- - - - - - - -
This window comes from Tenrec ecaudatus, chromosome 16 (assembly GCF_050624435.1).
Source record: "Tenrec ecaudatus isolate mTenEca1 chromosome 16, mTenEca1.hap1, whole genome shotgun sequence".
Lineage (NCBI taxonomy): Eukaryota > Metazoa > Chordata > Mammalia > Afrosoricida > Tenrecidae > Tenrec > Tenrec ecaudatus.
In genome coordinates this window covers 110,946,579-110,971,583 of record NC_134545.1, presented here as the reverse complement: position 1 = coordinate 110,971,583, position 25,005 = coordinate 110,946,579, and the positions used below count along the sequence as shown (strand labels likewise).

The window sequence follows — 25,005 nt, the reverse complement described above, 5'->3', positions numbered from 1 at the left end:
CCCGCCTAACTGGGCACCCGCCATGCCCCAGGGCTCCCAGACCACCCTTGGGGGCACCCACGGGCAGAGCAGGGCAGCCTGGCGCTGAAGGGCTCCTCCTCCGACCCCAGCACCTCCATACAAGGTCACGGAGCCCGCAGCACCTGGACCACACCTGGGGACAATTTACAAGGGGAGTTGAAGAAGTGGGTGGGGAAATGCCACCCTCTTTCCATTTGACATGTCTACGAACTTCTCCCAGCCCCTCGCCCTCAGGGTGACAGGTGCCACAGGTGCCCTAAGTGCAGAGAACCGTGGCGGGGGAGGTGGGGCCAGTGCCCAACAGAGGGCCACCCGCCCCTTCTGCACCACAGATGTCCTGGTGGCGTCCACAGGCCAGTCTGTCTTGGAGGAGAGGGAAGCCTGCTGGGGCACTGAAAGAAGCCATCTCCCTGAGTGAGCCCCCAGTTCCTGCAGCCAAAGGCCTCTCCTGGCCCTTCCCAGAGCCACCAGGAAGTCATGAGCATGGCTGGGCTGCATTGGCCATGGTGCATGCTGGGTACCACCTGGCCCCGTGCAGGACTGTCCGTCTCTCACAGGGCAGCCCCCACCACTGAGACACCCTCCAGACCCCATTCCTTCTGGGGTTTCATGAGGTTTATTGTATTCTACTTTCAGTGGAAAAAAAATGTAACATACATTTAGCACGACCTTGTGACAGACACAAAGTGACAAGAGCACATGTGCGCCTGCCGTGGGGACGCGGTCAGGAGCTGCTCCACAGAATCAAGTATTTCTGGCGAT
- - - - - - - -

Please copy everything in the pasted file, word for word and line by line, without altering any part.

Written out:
This window comes from Tenrec ecaudatus, chromosome 16 (assembly GCF_050624435.1).
Source record: "Tenrec ecaudatus isolate mTenEca1 chromosome 16, mTenEca1.hap1, whole genome shotgun sequence".
Lineage (NCBI taxonomy): Eukaryota > Metazoa > Chordata > Mammalia > Afrosoricida > Tenrecidae > Tenrec > Tenrec ecaudatus.
In genome coordinates this window covers 110,946,579-110,971,583 of record NC_134545.1, presented here as the reverse complement: position 1 = coordinate 110,971,583, position 25,005 = coordinate 110,946,579, and the positions used below count along the sequence as shown (strand labels likewise).

The window sequence follows — 25,005 nt, the reverse complement described above, 5'->3', positions numbered from 1 at the left end:
CCCGCCTAACTGGGCACCCGCCATGCCCCAGGGCTCCCAGACCACCCTTGGGGGCACCCACGGGCAGAGCAGGGCAGCCTGGCGCTGAAGGGCTCCTCCTCCGACCCCAGCACCTCCATACAAGGTCACGGAGCCCGCAGCACCTGGACCACACCTGGGGACAATTTACAAGGGGAGTTGAAGAAGTGGGTGGGGAAATGCCACCCTCTTTCCATTTGACATGTCTACGAACTTCTCCCAGCCCCTCGCCCTCAGGGTGACAGGTGCCACAGGTGCCCTAAGTGCAGAGAACCGTGGCGGGGGAGGTGGGGCCAGTGCCCAACAGAGGGCCACCCGCCCCTTCTGCACCACAGATGTCCTGGTGGCGTCCACAGGCCAGTCTGTCTTGGAGGAGAGGGAAGCCTGCTGGGGCACTGAAAGAAGCCATCTCCCTGAGTGAGCCCCCAGTTCCTGCAGCCAAAGGCCTCTCCTGGCCCTTCCCAGAGCCACCAGGAAGTCATGAGCATGGCTGGGCTGCATTGGCCATGGTGCATGCTGGGTACCACCTGGCCCCGTGCAGGACTGTCCGTCTCTCACAGGGCAGCCCCCACCACTGAGACACCCTCCAGACCCCATTCCTTCTGGGGTTTCATGAGGTTTATTGTATTCTACTTTCAGTGGAAAAAAAATGTAACATACATTTAGCACGACCTTGTGACAGACACAAAGTGACAAGAGCACATGTGCGCCTGCCGTGGGGACGCGGTCAGGAGCTGCTCCACAGAATCAAGTATTTCTGGCGAT